This paper examines the influence of the social environment on adolescents' connectedness to the Internet in East Asia, one of the most wired regions in the world. Connectedness is a qualitative conceptualization of an individual's relationship with the Internet, taking into consideration the breadth, depth, and the importance of individuals' Internet experience. This study seeks to situate adolescents' Internet connectedness in three spheres of social environment: (1) the general social support measured by how easy it is to get help when adolescents encounter problems in using the Internet; (2) the parents, where we examine parents' socioeconomic status and their Internet use; and (3) the peer group, where we look into the proportion of friends who connect to the Internet.The results from a survey of 1,303 adolescents in Seoul, Singapore and Taipei support our major hypothesis that among the Internet-using adolescents, their Internet connectedness patterns differ by the nature of their social environments.
Kim, Y. C., Jung, J., Cohen, E. & Ball-Rokeach, S. (2004). Internet connectedness before and after September 11, 2001. New Media & Society, 6 (5).
Based on survey data gathered before and after September 11, 2001, this study examines the relationship between "Internet connectedness" and communicative actions after September 11, 2001. The study found that (1) people heightened their dependency relations with traditional mass media after September 11th regardless of whether or not they had an Internet connection; (2) "Internet high-connectors" intensified their Internet connections while "Internet low-connectors" decreased the intensity of their Internet connections; and (3) Internet high-connectors participated in a broader range of civic activities in response to September 11th than Internet low- and non-connectors did.
Cohen, E., Ball-Rokeach, S. J., Jung, J., & Kim, Y. C. (2002). Civic actions after September 11th: Exploring the role of multilevel storytelling. Prometheus, 20 (3), 221-228.
and media storytelling were crucial to information dissemination about
the September 11thtragedies. The storytelling processes through which
urban residents are transformed into members of a broader community is
illustrated by their connections to media and their participation in neighborhood
discussions and community organizations after September 11th. This study
demonstrates how a communication infrastructure approach contributes to
understanding participation in civil society after September 11th.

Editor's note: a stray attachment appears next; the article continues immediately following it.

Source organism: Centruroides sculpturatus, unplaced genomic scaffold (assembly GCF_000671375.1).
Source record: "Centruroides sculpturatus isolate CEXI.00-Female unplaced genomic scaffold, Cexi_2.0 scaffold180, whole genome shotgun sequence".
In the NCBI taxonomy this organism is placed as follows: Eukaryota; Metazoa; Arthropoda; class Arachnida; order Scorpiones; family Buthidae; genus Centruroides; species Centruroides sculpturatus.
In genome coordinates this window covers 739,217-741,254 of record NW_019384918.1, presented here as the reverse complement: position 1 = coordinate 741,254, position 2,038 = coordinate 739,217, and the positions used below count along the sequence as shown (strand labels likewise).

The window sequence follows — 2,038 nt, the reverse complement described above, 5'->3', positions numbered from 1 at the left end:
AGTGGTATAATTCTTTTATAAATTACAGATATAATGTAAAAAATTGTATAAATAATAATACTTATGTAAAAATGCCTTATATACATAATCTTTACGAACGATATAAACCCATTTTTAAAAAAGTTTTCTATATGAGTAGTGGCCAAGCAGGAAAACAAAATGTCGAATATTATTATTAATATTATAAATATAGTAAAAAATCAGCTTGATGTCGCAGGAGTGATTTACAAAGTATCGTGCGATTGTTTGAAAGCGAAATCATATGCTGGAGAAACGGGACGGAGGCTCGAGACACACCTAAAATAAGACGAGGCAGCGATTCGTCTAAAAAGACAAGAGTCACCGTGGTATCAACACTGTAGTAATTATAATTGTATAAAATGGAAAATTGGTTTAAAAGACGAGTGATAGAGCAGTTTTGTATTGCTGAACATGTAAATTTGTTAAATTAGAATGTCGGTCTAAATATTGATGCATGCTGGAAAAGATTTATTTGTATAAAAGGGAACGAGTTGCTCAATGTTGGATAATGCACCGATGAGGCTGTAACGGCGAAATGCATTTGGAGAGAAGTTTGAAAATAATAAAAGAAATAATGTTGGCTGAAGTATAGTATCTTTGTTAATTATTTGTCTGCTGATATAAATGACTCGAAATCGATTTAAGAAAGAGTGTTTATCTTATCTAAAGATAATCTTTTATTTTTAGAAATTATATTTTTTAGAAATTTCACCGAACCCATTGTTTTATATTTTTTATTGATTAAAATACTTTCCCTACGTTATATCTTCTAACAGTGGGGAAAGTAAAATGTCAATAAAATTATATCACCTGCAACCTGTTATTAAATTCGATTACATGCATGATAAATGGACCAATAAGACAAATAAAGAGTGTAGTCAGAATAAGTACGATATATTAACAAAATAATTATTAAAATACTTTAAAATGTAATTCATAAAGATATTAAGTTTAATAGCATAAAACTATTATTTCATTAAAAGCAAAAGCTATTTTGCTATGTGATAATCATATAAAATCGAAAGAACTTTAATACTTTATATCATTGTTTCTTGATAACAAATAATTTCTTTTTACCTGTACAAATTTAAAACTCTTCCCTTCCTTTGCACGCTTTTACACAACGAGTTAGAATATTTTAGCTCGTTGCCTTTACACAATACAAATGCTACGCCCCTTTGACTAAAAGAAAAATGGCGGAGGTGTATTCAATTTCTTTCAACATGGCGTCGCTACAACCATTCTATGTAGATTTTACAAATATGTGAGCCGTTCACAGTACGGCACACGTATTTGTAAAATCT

In this paper, we develop and test a storytelling model of belonging among dwellers of urban residential environments. Storytelling neighborhood, the communication process through which neighborhood discussion transforms people from occupants of a house to members of a neighborhood, is proposed as an essential component of people's paths to belonging and attachment to a residential area that is evidenced in everyday exchange behaviors.We employ a multimethod research design of seven residential areas in Los Angeles, a representative urban metropolis, through the use of multiethnic and multilingual data collection to discover the relevant factors that determine belonging. A Storytelling Neighborhood Model that posits storytelling as an intervening variable between residential location and belonging is proposed and tested. Overall, the single most important factor in creating belonging was found to be people talking with each other about their neighborhoods storytelling neighborhood which was a stronger factor than residential income, tenure, or area resources; providing confirmatory support for the model. Theoretical, methodological, and policy-making implications are discussed.
Jung, J., Qiu, J., & Kim, Y. C. (2001). Internet connectedness and inequality: Beyond the digital divide. Communication Research, 28 (4), 507-535.
This paper presents the Internet Connectedness Index (ICI), a measure for monitoring long-term inequalities in the quality of Internet connections among users, especially in terms of whether Internet connections will enhance the chances of people's upward mobility. This index is preferable to more established digital divide measures (e.g., gadgetry ownership or time online) for research on how the Internet is being incorporated into a world of structural inequalities. The ICI utilizes conventional time, history, and context measures, but goes beyond them to capture the scope and centrality of Internet incorporation into the everyday lives of diverse social groups. The validity and robustness of ICI vis-a-vis conventional ownership and time online measures are demonstrated in this manuscript. In addition, we discuss theoretical, methodological and policy implications based on our results. The analytical data is drawn from the Communication Technology and Community Program's "Metamorphosis" Project, an inquiry into the communication infrastructures of seven ethnically-marked residential areas in Los Angeles.
Kim, Y. C. (1991). The legitimation structure of Yong Bi O Chon Ga: A discourse analysis. Communication, Society, & Culture, 1, 240-270. (Written in Korean)
Jung, J.-Y., Ball-Rokeach, S. J., Kim, Y.C. & Matei, S. (forthcoming). Network and community. In Mansell, R., Ciborra, C., & Quah, D. (eds.). Oxford handbook on information & communication technology. Oxford University Press.